Over the years, the ‘requirement’ that it was for emergencies, so to speak, was quietly de-emphasised. But I know at least one older person that feels strongly it is cheating, somehow, not keeping the Sabbath on the day it should be.

As others have said, the gentleman instructing the class was incorrect on both counts. It sounds like he was trying to instill in the class a proper reverence and respect for the Mass and our Sunday obligation, and I applaud that, but he ought to do so accurately :rolleyes:.

A Saturday vigil Mass fulfills the Sunday obligation, as does a Sunday evening Mass. Yes, these became ‘normal’ in order to make Mass attendance more convenient for people who have to work weekends…but you may attend any Sunday Mass (which includes the Saturday vigil) and it fulfills your obligation, and you may decide which Mass to attend based on whatever reasons you want. There is nothing wrong or selfish about going to an Saturday vigil or Sunday evening Mass if it’s most convenient for you.

It is not always a mortal sin to miss Sunday Mass. Obviously you should make every effort to go, but if there is no Mass offered in a place you can get to, or if you are ill, or if somebody in your family is ill, or if the roads are impassible/dangerous due to weather…these are all valid reasons to miss. There is no sin in these cases. Now, if you have a slight cold and decide to skip, that might be mortal… It’s more about intent than anything else. If you missed because of fear of driving in the conditions, or because you felt really, really awful, that’s fine. If you missed because you didn’t want to go, and used a cold or a bit of snow as an excuse, that’s a sin.

Of course, you can also get a dispensation from a Priest allowing you not to go as well (although they should only grant one for serious reasons). I’ve heard of people who have mental issues (serious anxiety) and can’t go unless somebody takes them, and they can often be dispensed from the obligation when necessary.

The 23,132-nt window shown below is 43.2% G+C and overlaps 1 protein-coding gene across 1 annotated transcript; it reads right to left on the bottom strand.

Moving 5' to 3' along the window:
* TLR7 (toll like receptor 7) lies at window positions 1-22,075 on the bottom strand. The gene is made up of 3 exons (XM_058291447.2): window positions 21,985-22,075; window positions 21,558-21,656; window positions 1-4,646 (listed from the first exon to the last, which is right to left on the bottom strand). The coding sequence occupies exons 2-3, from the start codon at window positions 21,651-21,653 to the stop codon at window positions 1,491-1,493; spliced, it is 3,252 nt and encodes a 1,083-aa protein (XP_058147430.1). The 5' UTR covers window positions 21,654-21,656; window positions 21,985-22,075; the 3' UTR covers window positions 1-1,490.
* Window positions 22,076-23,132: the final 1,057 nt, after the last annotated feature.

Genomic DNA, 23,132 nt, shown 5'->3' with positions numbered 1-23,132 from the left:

If you have a chance, you may want to (politely) correct the gentleman who led the class. I really doubt he was being malicious, but he and the class need to know what the actual Church teaching on this is.

Canon Law says that any Mass on a Saturday evening or anytime on Sunday fulfills your Sunday obligation and any Mass in the evening preceding a Holy Day of Obligation and anytime during that HDO fulfills the obligation.

Absolutely on target:

Can. 1248 §1 The obligation of assisting at Mass is satisfied wherever Mass is celebrated in a Catholic rite either on a holyday itself or on the evening of the previous day.

very interesting to read… :thumbsup:

=SouthernCelt;7803080]I recently attended some RCIA sessions at a local parish with a friend (going with her for support and also interested in seeing what this session taught) and the instructor, a very nice man in his late '20s who appears to be very devout, said two things that I don’t know are correct. I certainly have/had heard differently and would like some clarification.

  1. He said it is wrong to attend an evening Mass (Saturday vigil or Sunday evening) because it more convenient for you or because you “prefer” that Mass. He said morning Mass is preferred and evening Masses were just created for people who had to work or the elderly, and attending either because you “prefer” it is wrong and selfish. is this true? I certainly have never heard this. Growing up we were simply taught it was important to get to Mass and since our church offered multiple Masses at different times, it was your responsibility to make it to one of them!!! I for one attend our parish’s Saturday evening Mass frequently because it’s a very prayerful mood there, the music is very sacred and the priest who celebrates it is an excellent homilist!

Good ententions do not always bring good results. Evening Masses are Approved by Rome and the USCCB. It’s based on Jewish Sabbath Traditions that start the Sabbath at sundown on the eve before.

  1. Is it always a MORTAL sin if you miss a Sunday Mass even if you made a serious effort to go? That is what this instructor said. I was taught that you had to make every effort to attend Mass, but there were valid reasons such as personal illness, illness of a child or if for instance your car broke down on the way to Mass and you didn’t make it. Is it still a mortal sin that needs to be confessed before you can take communion again, even if you have missed Sunday Mass for a reason beyond your control?

Wrong AGAIN.

It is a moral sin to intend to Miss Sunday Mass w/o a Good and valid reason such us illness [your’s or perhaps family], or work schedule; or legitiment lack of opportunity or transportation. God is demanding BUT Reasonable and JUST!

Please help me clear this up. I’m afraid this instructor may have been giving the RCIA folks some bad advice…:confused:

It would be a good idea to share this information with the DRE or pastor. IT"s IMPORTANT to do so. Enthuism is so offset for truth.

God Bless,
Pat